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Sniff, Thump or Squeeze?

The Art of Selecting the Finest Colorado Produce

Nothing’s more delightful on a crisp fall day than exploring one of our many Farmers Markets. And in Colorado Springs they are available every day of the week. For a complete list, go to http://springsbargains.com/ colorado-springs-farmers-market-schedule/

Nothing’s more delightful on a crisp fall day than exploring one of our many Farmers Markets. And in Colorado Springs they are available every day of the week. For a complete list, go to http://springsbargains.com/ colorado-springs-farmers-market-schedule/

We called on two experts to be our guides–Executive Chef Brother Luck from the Craftwood Inn and Executive Chef Eric Viedt from the Margarita at Pine Creek. So listen in as they share their secrets for selecting and showcasing the finest produce Colorado has to offer.

1. Get to know the farmers.

Viedt grew up working on a 150-acre agriculture farm in upstate New York so he can attest to the difference in flavor between farm-raised produce and that grown in warehouses.

“It’s all about knowing where your produce comes from,” he says.  “Farmers take pride in what they are growing, will answer any questions, and always give you tastes.” 

Luck, who grew up frequenting farmer’s markets in the San Francisco Bay Area, is also an advocate for buying from the source. “Why go to grocery stores,” he says, “when you have the option to buy fruit and vegetables from the farmers and get better prices?”

Tomatoes are a great example. “For them to reach their full potential, they have to ripen on the vine as long as possible,” Viedt says. “And farmers don’t pick their tomatoes until two days before bringing them to market.”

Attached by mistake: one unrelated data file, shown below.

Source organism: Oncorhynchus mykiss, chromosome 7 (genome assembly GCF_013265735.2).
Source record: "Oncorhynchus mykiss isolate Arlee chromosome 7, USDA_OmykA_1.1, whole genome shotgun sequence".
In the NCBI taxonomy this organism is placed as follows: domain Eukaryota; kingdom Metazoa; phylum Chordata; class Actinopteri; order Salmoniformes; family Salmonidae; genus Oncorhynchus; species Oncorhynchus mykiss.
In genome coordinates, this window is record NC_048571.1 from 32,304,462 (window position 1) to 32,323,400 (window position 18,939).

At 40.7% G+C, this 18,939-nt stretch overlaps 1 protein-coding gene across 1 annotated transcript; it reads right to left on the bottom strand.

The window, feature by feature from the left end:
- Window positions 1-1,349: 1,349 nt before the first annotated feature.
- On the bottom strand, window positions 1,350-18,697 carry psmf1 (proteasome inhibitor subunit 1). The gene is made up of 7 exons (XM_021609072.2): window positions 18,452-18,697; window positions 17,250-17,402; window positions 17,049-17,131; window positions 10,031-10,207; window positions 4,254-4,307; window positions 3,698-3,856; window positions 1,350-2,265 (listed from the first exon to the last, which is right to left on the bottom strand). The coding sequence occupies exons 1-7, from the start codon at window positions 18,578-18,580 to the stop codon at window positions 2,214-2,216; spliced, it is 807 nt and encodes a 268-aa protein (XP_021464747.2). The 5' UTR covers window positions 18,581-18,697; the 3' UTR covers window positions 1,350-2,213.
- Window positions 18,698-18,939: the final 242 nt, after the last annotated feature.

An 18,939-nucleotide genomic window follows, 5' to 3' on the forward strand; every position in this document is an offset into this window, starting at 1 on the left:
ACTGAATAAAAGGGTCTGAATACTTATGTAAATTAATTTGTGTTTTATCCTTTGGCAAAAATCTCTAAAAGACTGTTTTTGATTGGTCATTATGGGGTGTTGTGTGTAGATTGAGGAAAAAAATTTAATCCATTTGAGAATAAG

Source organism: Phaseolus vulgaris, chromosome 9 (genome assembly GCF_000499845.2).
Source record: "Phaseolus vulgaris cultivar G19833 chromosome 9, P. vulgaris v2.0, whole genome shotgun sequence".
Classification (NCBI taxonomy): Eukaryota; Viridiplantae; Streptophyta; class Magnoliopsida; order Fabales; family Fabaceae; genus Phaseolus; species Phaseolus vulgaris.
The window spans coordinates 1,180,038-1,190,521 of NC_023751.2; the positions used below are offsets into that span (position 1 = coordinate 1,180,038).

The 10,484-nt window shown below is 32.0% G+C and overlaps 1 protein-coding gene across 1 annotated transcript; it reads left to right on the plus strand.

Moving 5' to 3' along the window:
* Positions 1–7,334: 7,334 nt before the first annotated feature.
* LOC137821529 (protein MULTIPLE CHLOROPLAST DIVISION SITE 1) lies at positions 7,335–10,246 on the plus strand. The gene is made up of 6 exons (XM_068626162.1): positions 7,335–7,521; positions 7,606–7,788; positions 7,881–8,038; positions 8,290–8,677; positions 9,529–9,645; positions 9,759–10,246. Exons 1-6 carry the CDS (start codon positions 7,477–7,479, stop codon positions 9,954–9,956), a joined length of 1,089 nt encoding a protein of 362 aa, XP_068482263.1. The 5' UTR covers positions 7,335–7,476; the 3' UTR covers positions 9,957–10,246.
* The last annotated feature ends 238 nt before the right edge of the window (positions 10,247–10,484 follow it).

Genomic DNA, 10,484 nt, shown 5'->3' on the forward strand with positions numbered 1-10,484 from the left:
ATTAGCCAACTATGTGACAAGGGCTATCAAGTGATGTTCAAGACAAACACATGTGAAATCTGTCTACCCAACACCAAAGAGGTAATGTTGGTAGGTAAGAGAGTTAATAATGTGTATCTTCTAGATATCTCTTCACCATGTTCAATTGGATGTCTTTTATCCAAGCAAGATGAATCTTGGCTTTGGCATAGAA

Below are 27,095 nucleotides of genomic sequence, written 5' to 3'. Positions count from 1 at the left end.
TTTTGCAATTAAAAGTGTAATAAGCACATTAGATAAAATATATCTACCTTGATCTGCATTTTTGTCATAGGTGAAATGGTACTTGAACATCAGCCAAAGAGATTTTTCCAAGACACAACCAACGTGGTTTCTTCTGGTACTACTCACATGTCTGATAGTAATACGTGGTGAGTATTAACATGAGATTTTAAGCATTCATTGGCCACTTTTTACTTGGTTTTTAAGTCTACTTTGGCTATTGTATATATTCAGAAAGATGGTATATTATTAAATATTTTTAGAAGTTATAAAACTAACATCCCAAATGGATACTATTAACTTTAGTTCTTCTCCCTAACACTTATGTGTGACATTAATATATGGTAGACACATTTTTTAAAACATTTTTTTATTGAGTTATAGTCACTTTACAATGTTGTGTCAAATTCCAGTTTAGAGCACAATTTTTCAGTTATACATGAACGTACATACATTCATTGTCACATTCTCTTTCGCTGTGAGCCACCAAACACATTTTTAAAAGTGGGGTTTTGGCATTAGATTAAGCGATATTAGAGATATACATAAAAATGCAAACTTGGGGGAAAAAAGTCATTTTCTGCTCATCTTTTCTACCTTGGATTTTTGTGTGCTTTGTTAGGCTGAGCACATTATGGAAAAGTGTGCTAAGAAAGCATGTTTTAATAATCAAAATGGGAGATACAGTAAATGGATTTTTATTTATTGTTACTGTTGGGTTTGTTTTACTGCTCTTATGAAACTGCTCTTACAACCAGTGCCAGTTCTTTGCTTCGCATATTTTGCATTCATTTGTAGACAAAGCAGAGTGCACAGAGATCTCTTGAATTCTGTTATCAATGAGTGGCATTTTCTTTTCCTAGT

2. Check for quality & color.

“When picking out produce,” Luck says, “we focus on appearance and quality. Look for vibrant colors. Is it bright with a good shine? Does it have a bit of ripeness to it? Does it smell fresh? In the case of fruits and melons, can you smell the sugars?”

“Cantaloupes from the Arkansas Valley have a national reputation,” Viedt says. “To test for ripeness, they should be slightly tender and smell like a ripe melon at the stem end.”

And forget thumping.

Especially with watermelons. Viedt suggests picking one up. If it feels dense and solid, chances are it has more water weight, which means it’s sweeter.

“Always open your corn,” Viedt says. “It should have nice even rows that aren’t mangled.” 

“Palisade peaches are amazing,” Luck says. “The temperature (extremes) in the Grand Valley from really hot days to cold nights change the sugar content which makes them so sweet.”

“But act now!” Viedt says. They’ll only be in season through the first half of September.

When choosing peaches, Viedt asks the farmers for “seconds.” They may not look as perfect as “firsts,” but they are still delicious and much less expensive.
“Pears should have an indentation when you squeeze them,” says Viedt. “I like them crisper. But a little blemishing is okay because it means they are ripening and getting sweeter.”

“Butternut squash should be firm, completely smooth and not bruised,” Luck says, “with a deep tan color all the way through. While acorn squash should be a nice green with a bit of red.”

“Look for raspberries that are plump, not mushy,” Luck says, “with firm, clean kernels.”

3. Know what produce is in season now then use it in order to get the best taste and price.

For a complete Colorado Crop Calendar from May to November go to http://www.9news.com/advertorial/coproud/2012/crop.asp